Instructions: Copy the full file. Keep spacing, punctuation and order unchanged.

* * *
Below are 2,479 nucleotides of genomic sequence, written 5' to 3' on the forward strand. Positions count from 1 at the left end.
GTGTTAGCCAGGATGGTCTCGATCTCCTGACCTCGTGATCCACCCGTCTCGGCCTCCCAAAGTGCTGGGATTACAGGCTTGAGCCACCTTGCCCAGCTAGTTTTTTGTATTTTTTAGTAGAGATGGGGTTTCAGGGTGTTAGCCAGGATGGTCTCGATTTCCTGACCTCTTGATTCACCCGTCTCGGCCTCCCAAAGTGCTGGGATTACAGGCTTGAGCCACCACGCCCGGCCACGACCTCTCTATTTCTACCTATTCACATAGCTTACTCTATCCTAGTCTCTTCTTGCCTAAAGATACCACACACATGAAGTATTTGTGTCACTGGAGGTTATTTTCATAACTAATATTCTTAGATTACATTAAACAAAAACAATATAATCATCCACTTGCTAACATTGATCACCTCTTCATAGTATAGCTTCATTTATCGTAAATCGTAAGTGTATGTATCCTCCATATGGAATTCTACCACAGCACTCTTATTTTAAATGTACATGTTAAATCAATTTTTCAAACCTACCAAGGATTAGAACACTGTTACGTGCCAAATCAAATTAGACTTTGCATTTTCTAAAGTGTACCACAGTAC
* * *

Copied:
Below are 2,479 nucleotides of genomic sequence, written 5' to 3' on the forward strand. Positions count from 1 at the left end.
GTGTTAGCCAGGATGGTCTCGATCTCCTGACCTCGTGATCCACCCGTCTCGGCCTCCCAAAGTGCTGGGATTACAGGCTTGAGCCACCTTGCCCAGCTAGTTTTTTGTATTTTTTAGTAGAGATGGGGTTTCAGGGTGTTAGCCAGGATGGTCTCGATTTCCTGACCTCTTGATTCACCCGTCTCGGCCTCCCAAAGTGCTGGGATTACAGGCTTGAGCCACCACGCCCGGCCACGACCTCTCTATTTCTACCTATTCACATAGCTTACTCTATCCTAGTCTCTTCTTGCCTAAAGATACCACACACATGAAGTATTTGTGTCACTGGAGGTTATTTTCATAACTAATATTCTTAGATTACATTAAACAAAAACAATATAATCATCCACTTGCTAACATTGATCACCTCTTCATAGTATAGCTTCATTTATCGTAAATCGTAAGTGTATGTATCCTCCATATGGAATTCTACCACAGCACTCTTATTTTAAATGTACATGTTAAATCAATTTTTCAAACCTACCAAGGATTAGAACACTGTTACGTGCCAAATCAAATTAGACTTTGCATTTTCTAAAGTGTACCACAGTAC